Saturday, March 31, 2012

Putting Alaska in center of new sci fi book: mission accomplished

When I scoured the internet over the past 5 years looking for a sci fi
writer to write
a novel I had in mind about climate change and climate refugees in the
future, I stipulated one main item in all my help-wanted ads and
online author searches: the book had to take place in Alaska.
A year ago, I found Jim Laughter in Mounds, Oklahoma, and he agreed to
write the novel. Only his name
appears on the cover of "Polar City Red" -- published on Earth Day
2012 -- and the entire plot, the cast of
characters and the theme is his and his alone. Jim wrote the book, all
24 chapters. If all goes well, he'll write
two more books in the series to create a trilogy, and again, they'll
be his books, his plot, his characters, his time frame.

I served as a kind of book producer/book packager on "Polar City Red"
-- with all book royalties going to the author alone -- and
all I contributed to the package was the location (Alaska!) and the
suggested title, which Jim graciously agreed to keep. I lived
in Alaska for 12 years in the latter part of the 20th century, and my
days in Juneau, Nome and Fort Yukon made a big impact on me.
When I started working on my Polar Cities Project in 2006, I always
had Alaska in mind. With "Polar City Red" out now in paperback
and in ebook editions, survival in a future Alaska remains the focus
of the ''cli fi'' novel.

And this just in: Jim has already had some nibbles from
Hollywood producers looking to take an option on his book for a movie
deal. Think: "The Day After [The Day After Tomorrow]" and ''Mad''
Max'' meets "The Road."

I asked Jim Laughter, a grandfather of four who just turned 59, a few
questions about his book and this is what he told me:

"Up until 2011 when I was first approached about writing a family
drama about climate chaos and set in a future time period in Alaska,
global warming was a term I’d only heard about in passing or on nature
documentaries. Politicians and Greenpeace environmentalists rattled on
about stuff that I didn’t understand. But now that I’ve had a chance
to dig into the cause and effect of global warming, I’ve grown to
realize that this old world is in trouble and we’re to blame.

"I spent hour after hour on the internet reading everything I could
find about global warming and the effects it is having on the polar
caps and Greenland ice sheets. I didn’t realize that only a three or
four degree increase in air temperatures can serve to melt ice that’s
been frozen for millions of years. Of course, I didn’t know carbon
dioxide from carbonated water when I started, but it didn’t take long
for me to realize that fossil fuel emissions are the culprit behind
the whole mess.

"But even though I learn quite a bit about global warming, I’m not a
scientist. I’m a storyteller. So I had to figure out a way to create a
good story around a serious problem. I knew I needed characters that I
could wrap the seriousness of global warming around without boring
readers with a lot of technical mumbo-jumbo that neither of us would
understand. I think I got pretty close with "Polar City Red".

"My technical writing in the US Air Force had very little to do with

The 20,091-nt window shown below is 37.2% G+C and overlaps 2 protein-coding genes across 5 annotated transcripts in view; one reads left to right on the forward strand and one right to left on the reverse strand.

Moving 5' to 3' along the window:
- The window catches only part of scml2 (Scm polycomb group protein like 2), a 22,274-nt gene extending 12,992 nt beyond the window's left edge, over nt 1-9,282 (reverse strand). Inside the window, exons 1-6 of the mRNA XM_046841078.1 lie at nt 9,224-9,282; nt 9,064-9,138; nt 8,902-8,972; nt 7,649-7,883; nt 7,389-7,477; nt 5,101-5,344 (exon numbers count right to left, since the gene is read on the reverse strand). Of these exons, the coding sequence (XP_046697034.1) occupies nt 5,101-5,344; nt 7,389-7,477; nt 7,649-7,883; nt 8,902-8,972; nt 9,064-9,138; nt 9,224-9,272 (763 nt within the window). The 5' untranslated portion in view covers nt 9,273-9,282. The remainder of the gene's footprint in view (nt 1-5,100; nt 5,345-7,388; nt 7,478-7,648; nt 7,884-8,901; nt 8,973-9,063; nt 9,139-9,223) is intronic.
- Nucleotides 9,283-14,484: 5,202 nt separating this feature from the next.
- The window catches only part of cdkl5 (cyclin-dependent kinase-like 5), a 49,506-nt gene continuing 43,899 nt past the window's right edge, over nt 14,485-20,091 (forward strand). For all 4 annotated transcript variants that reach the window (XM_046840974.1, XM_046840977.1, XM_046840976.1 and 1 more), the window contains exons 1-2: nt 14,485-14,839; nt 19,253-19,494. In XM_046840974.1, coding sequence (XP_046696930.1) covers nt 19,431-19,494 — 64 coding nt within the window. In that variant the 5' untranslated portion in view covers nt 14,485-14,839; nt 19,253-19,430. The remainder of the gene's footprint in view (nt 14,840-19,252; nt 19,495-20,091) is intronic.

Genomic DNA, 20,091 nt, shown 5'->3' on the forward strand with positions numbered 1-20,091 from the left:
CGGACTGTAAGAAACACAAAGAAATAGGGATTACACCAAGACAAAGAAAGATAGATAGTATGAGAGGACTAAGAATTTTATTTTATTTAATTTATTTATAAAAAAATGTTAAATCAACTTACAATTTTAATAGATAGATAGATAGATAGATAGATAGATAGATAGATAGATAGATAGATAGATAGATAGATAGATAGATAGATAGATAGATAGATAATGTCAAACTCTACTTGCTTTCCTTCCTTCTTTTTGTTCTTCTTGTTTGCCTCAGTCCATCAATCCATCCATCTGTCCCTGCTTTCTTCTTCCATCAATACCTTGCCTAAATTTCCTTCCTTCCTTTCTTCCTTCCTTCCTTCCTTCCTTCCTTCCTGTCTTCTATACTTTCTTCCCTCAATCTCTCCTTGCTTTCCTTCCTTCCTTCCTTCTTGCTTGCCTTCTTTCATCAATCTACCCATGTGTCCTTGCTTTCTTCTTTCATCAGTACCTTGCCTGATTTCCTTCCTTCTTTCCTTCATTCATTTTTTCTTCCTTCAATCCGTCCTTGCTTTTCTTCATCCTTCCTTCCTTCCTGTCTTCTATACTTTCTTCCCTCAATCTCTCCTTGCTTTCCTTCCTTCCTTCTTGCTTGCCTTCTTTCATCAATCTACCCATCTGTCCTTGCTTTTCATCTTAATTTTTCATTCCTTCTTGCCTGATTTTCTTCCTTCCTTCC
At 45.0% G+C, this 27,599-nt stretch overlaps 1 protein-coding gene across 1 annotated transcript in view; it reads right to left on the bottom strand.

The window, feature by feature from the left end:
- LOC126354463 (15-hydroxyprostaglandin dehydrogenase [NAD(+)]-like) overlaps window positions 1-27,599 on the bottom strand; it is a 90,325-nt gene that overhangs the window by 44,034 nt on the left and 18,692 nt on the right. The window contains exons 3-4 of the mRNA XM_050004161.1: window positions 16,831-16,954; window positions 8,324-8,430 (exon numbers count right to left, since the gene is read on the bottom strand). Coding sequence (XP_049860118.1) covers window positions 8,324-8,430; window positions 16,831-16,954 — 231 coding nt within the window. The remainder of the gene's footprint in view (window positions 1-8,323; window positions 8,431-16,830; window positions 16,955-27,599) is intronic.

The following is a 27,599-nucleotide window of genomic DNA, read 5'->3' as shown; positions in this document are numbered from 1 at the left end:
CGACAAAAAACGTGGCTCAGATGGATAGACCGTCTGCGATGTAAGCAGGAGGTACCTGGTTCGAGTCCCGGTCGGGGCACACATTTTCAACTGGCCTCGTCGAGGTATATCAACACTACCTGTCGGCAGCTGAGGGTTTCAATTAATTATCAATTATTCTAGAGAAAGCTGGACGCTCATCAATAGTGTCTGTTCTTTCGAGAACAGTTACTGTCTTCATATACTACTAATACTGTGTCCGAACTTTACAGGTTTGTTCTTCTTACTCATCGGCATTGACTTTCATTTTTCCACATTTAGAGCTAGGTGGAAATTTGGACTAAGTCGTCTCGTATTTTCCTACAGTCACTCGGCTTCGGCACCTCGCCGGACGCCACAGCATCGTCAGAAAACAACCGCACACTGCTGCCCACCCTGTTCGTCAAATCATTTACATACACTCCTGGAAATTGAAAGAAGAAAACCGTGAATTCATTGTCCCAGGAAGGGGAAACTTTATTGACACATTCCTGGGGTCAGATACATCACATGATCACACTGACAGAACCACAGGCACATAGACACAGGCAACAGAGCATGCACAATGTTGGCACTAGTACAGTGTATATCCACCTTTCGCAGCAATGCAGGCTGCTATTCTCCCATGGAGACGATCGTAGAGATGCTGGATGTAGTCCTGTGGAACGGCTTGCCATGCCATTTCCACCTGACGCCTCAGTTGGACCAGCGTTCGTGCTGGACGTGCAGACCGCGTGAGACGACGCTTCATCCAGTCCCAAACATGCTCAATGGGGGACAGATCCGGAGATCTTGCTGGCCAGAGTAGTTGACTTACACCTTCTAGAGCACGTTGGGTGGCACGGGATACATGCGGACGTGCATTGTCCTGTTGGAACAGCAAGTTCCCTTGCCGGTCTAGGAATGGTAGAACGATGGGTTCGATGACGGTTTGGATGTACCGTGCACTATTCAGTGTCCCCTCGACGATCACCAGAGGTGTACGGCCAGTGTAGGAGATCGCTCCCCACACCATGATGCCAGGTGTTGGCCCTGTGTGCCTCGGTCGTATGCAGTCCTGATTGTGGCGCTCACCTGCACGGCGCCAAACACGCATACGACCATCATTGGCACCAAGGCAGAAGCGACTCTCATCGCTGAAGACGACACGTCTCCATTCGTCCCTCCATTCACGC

weapons, operations, or hardware. I was a supply and training NCO for
20 years. I dealt with people on a one-on-one basis, working in
customer service, training, etc. I didn’t carry a weapon even though I
was a weapons sergeant for a while. Then again, I was also a security
sergeant for a while in charge of top secret material. But if you know
what you’re looking for, that kind of information isn’t hard to find.
As for the science, I figured if I did good research and stuck to the
facts, I’m a good enough storyteller that I figured I could weave a
good story around it. But as we say in writing, if you don’t know what
you’re talking about, talk about it anyway. There’s always a critic
out there somewhere that will eventually contact you and tell you what
you did wrong.

''My grandchildren are very important to me. Every parent wants their
children to have it better than they had it. As a child, I knew I
would have opportunities that my parents never had. We were small town
people living in a big world. But that was in the 50s and 60s. The air
was clean and the streets were safe. Neither of those things apply
now. I want my grandchildren to grow up in a world where they can be
happy and prosper, a world where conservation isn’t a cliché, and a
world where business and politicians watch out for the future of the
planet instead of the next balance sheet or election result.

''I wish I had a crystal ball that I could look in to and see the
future. I’d like to know if fifty years from now we’d have a habitable
planet or not. I’m a student of history, so I know that people who
fail to learn from history are destined to repeat it. I turned
59-years old this month, so by the time global warming overtakes this
planets, I will have already shuffled off into eternity and my ashes
will be helping young things grow. But for the people alive at the end
of this century, I believe they will face a hostile world that has
turned its back on humanity and is looking for a fresh start. It may
take 100,000 years for the Earth to regain its balance, but it’s been
around for 4 billion years and has learned patience. I only wish we
could learn to respect her wishes and treat her with the dignity she

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